The Gut Stuff has also launched a playful visual identity designed by jkr. Gut health and digestion is a challenging topic to portray visually, but jkr developed an inventive solution, creating a system based around an image of a knotted balloon. The image has been brought to life with animation and can be rearranged to form shapes symbolising guts, poo, constipation and even brains.
As the brand is aimed at a mass audience, the sisters were keen to avoid anything that looked too high-end or exclusive. But the identity also had to look appealing. The brand’s signature colour is millennial pink – an unusual choice for a brand aimed at both men and women – but Alana and Lisa say the brand’s core audience of 16 to 30-somethings is “a good mix of male and female” and around half of the visitors to the Gut Stuff’s Old Street pop-up (pictured top) were male.

Rachel Gidlow, Senior Designer at jkr, says: “We kind of went round the houses a bit with colour … we were going to use lots of pastels but then we decided that actually, it can be really powerful when you have just one colour. We’ve seen that from brands like Hippeas [the chickpea snack brand known for its use of yellow] –  you get that instant recognition and connection with consumers,” she explains. The agency also wanted to create something that would reference guts and bodies in a fun and playful way.
Alana and Lisa had contacted several design agencies before working with jkr, but says that many companies were reluctant to feature the word gut in branding. “We were told that there was too much stigma around the word … or that people would think we were talking about beer bellies,” explains Lisa. But jkr embraced the name and even suggested using the word shit in its strapline (tote bags and merchandise feature the phrase ‘give a shit’).

The branding – which won a D&AD Pencil and an award for Best TV, Film & Video Graphics at the Design Week awards earlier this year – perfectly captures the twins’ warmth and sense of humour. Its playfulness also helps set the brand apart from more conservative or serious brands associated with wellness. “We didn’t want it to feel like an NHS poster or like some exclusive luxury brand. We just wanted to make something real that would bring [Alana and Lisa’s] personality across,” says Gidlock.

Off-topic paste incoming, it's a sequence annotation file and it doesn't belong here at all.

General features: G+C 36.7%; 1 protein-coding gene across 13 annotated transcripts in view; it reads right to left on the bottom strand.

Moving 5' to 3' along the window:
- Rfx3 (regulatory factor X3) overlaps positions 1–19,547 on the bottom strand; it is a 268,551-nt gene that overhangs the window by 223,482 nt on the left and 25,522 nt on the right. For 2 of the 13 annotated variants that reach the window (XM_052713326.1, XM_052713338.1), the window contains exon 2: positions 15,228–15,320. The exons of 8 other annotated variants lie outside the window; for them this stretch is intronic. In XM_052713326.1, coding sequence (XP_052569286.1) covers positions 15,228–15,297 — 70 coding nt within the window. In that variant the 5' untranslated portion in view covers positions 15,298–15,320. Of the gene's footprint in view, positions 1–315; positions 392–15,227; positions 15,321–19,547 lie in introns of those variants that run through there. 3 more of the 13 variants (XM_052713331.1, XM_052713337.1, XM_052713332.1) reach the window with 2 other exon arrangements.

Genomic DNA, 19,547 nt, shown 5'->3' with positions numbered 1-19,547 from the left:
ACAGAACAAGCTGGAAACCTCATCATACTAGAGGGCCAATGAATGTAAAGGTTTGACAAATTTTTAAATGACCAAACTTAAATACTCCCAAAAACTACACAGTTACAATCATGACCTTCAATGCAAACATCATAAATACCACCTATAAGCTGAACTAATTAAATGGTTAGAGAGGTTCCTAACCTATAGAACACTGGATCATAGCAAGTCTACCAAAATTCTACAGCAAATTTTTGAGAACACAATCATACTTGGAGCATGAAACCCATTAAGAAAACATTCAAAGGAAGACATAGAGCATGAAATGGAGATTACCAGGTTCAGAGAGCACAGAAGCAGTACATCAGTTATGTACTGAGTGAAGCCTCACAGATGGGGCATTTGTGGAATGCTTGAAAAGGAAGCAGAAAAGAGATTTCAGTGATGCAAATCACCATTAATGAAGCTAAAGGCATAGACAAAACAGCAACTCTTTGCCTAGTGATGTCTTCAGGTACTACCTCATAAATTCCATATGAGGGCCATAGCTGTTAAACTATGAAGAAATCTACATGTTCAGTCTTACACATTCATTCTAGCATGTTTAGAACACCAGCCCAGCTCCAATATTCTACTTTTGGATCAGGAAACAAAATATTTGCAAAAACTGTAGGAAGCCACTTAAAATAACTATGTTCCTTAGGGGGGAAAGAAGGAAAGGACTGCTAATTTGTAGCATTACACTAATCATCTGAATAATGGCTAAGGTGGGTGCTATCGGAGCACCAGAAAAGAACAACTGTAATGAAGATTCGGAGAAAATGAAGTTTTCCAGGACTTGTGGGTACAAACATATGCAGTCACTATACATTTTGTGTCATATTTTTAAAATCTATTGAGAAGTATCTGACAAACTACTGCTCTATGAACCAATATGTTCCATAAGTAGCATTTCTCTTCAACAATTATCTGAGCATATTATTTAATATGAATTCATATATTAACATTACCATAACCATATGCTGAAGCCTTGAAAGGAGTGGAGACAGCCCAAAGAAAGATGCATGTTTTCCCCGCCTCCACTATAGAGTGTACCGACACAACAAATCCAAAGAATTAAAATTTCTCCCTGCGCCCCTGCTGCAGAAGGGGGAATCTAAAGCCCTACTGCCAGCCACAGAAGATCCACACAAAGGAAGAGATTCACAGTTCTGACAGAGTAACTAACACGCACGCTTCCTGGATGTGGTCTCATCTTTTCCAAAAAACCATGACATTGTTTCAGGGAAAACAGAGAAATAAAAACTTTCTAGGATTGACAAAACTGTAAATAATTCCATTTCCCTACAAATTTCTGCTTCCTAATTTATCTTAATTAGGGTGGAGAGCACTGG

The balloon gives the brand a flexible device that can be manipulated in a surprising variety of ways – “we worked with our motion team to create this sense of energy and movement so it feels like it’s actually something living,” says Gidlock – while copywriting features a generous use of puns.
Since launching its new identity, The Gut Stuff has evolved to offer live events and branded content as well as online resources. Videos and blog posts will still be a core part of the Gut Stuff’s offering but now, the pair hope to grow the brand’s presence in the UK while also venturing into new fields.

“Live [events] is something we want to focus on because the Old Street pop-up worked in lots of ways, so we’re going to roll that out in different regions,” says Alana. “We also have a personalised book coming out [the pair are raising funding through Unbound], and we have a mass market product range coming out next year. We want to keep building out new tools and products and services for people, but while still building out that science arm.”
Through creating accessible, impartial videos and sharing a wide range of expert opinions, the Mac Twins are becoming a trusted voice in a growing area of health.


Talking about gut health and good diet might seem an odd choice of vocation for two professional DJs – a job more closely associated with hedonism than healthy living. Lisa admits that people initially found it odd: “Loads of people told us our Mac Twins career would be over if we started talking about guts and poo – but now, people just accept that you can be DJs but also with that hedonistic lifestyle of a DJ, you really need to start looking after your body because otherwise you’ll burn out, so those two messages fit together.”
“This is going to be the future of healthcare,” adds Alana. “Gut health is not just something that’s going to die out so we’re always thinking about how we can expand [the Gut Stuff] and reach more people. Not everyone knows about it yet so it’s our mission to make sure they do.”

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A post shared by The Gut Stuff (@thegutstuff) on Sep 29, 2018 at 10:48am PDT